(g \circ f)^{-1}(y) = \tfrac13(y - 5)
This is the composition (f −1 ∘ g −1)(y).


If X is a set, then the identity function on X is its own inverse:
{\mathrm{id}_X}^{-1} = \mathrm{id}_X
More generally, a function f : X → X is equal to its own inverse if and only if the composition f ∘ f is equal to idX. Such a function is called an involution.

Inverses in calculus[edit]

Single-variable calculus is primarily concerned with functions that map real numbers to real numbers. Such functions are often defined through formulas, such as:
f(x) = (2x + 8)^3 .
A function f from the real numbers to the real numbers possesses an inverse as long as it is one-to-one, i.e. as long as the graph of y = f(x) has, for each possible y value only one corresponding x value, and thus passes the horizontal line test.
The following table shows several standard functions and their inverses:
Function f(x)Inverse f −1(y)Notes
x + ay  a
a − xa − y
mxy/mm ≠ 0
1/x1/yx, y ≠ 0
x2yx, y ≥ 0 only
x33yno restriction on x and y
xpy1/p (i.e. py)x, y ≥ 0 in general, p ≠ 0
exlnyy > 0
axlogayy > 0 and a > 0
trigonometric functionsinverse trigonometric functionsvarious restrictions (see table below)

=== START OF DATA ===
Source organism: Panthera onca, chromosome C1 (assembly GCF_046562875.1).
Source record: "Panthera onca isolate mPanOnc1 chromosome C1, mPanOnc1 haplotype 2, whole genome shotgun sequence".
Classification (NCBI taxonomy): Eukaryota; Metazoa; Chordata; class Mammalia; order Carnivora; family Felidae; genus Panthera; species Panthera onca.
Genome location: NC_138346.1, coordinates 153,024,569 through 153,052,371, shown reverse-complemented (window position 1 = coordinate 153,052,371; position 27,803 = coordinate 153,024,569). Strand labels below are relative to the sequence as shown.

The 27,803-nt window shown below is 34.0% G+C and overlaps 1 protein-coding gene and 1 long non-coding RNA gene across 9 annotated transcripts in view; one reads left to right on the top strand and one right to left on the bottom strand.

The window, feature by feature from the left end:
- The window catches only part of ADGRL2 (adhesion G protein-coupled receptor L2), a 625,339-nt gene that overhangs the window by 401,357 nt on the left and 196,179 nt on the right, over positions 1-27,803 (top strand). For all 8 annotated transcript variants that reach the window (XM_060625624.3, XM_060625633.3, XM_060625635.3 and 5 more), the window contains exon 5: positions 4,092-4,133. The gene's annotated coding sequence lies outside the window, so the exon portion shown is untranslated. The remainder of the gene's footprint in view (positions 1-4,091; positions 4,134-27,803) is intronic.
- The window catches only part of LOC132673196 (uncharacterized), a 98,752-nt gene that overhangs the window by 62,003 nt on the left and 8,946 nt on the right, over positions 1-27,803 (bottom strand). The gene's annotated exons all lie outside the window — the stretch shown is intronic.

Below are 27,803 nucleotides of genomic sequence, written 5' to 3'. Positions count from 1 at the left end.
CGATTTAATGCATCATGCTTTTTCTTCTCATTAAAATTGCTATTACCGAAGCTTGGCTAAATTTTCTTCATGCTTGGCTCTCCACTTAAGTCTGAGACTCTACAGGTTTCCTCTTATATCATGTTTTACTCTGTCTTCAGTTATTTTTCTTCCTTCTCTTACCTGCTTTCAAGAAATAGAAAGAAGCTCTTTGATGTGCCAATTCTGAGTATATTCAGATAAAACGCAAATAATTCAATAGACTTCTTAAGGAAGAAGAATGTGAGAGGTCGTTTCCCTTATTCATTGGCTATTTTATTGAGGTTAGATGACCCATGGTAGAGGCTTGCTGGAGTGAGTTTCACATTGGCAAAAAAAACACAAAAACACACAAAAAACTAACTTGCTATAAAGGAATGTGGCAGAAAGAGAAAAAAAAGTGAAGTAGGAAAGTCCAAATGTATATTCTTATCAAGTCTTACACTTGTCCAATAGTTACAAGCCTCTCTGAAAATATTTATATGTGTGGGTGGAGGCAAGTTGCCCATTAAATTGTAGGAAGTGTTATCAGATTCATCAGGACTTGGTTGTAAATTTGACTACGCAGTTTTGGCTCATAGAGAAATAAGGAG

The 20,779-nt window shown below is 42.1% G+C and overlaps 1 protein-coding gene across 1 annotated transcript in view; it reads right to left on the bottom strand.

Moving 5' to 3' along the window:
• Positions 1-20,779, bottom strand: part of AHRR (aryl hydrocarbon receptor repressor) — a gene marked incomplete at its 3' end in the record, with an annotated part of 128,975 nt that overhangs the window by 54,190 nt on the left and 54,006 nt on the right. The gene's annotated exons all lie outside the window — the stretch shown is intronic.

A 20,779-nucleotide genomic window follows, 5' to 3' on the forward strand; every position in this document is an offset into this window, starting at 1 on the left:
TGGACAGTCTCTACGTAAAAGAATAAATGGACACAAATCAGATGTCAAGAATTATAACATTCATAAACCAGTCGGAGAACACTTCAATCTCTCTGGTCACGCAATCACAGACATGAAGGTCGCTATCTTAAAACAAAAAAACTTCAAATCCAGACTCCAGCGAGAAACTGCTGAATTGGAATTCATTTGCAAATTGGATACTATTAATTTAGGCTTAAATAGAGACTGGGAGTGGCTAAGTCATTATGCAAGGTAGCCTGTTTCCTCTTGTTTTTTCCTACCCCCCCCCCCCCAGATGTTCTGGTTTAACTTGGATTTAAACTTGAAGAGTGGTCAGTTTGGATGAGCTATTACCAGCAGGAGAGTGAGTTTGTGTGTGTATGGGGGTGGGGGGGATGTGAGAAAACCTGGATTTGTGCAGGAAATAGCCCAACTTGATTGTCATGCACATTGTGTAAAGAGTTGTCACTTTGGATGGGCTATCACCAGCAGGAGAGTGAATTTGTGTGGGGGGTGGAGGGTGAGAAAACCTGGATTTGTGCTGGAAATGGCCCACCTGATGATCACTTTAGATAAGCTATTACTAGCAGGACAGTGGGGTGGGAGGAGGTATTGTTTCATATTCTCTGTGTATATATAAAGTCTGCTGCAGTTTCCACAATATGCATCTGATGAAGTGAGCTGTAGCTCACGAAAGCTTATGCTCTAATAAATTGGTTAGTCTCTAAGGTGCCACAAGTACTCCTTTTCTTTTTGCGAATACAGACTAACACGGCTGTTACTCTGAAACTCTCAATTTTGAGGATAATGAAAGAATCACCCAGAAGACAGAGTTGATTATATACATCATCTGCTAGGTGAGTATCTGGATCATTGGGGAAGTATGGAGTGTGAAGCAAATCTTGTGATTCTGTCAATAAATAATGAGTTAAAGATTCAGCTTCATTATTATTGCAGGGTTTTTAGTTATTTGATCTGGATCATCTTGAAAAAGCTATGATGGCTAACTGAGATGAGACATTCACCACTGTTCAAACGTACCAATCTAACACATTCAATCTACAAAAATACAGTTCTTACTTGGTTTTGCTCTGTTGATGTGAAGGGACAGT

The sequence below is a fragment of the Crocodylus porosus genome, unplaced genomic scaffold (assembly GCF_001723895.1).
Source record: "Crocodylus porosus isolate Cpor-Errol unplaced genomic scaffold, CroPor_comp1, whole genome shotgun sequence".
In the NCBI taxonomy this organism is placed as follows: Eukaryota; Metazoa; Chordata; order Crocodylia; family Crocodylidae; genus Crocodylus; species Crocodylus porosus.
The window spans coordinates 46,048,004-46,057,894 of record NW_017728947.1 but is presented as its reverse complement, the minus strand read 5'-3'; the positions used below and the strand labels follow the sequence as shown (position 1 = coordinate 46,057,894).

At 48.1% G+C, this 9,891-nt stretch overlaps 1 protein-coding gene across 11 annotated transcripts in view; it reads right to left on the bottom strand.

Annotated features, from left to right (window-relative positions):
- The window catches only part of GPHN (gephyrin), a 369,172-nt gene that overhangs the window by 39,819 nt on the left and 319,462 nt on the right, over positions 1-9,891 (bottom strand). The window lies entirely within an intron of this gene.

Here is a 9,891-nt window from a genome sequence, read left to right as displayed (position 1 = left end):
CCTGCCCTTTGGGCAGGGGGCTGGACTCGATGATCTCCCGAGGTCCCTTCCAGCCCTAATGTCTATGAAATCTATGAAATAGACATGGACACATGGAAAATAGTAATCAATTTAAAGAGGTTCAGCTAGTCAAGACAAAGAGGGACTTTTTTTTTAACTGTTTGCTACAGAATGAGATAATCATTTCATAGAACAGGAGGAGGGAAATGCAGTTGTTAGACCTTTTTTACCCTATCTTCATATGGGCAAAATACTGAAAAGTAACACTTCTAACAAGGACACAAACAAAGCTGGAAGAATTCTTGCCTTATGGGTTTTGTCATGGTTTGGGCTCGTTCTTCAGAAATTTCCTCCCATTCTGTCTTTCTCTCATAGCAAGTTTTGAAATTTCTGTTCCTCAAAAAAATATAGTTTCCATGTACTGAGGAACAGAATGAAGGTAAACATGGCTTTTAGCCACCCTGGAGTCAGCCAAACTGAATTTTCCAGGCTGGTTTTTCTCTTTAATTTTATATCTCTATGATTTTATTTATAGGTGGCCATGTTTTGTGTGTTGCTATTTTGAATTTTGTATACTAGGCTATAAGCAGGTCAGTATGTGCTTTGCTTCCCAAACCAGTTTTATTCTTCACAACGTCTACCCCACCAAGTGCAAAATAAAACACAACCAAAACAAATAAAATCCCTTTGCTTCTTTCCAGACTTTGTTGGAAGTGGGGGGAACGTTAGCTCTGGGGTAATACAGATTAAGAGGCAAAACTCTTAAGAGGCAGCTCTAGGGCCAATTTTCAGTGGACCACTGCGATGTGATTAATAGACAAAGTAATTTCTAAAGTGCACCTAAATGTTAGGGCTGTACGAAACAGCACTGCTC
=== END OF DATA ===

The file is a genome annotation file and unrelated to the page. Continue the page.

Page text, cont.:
Formula for the inverse[edit]

One approach to finding a formula for f −1, if it exists, is to solve the equation y = f(x) for x. For example, if f is the function
f(x) = (2x + 8)^3
then we must solve the equation y = (2x + 8)3 for x:
      y         & = (2x+8)^3 \\
  \sqrt[3]{y}   & = 2x + 8   \\
\sqrt[3]{y} - 8 & = 2x       \\
\dfrac{\sqrt[3]{y} - 8}{2} & = x .
Thus the inverse function f −1 is given by the formula
f^{-1}(y) = \dfrac{\sqrt[3]{y} - 8}{2} .
Sometimes the inverse of a function cannot be expressed by a formula with a finite number of terms. For example, if f is the function
f(x) = x - \sin x ,
then f is one-to-one, and therefore possesses an inverse function f −1. The formula for this inverse has an infinite number of terms:
 f^{-1}(y) =
\displaystyle \sum_{n=1}^{\infty}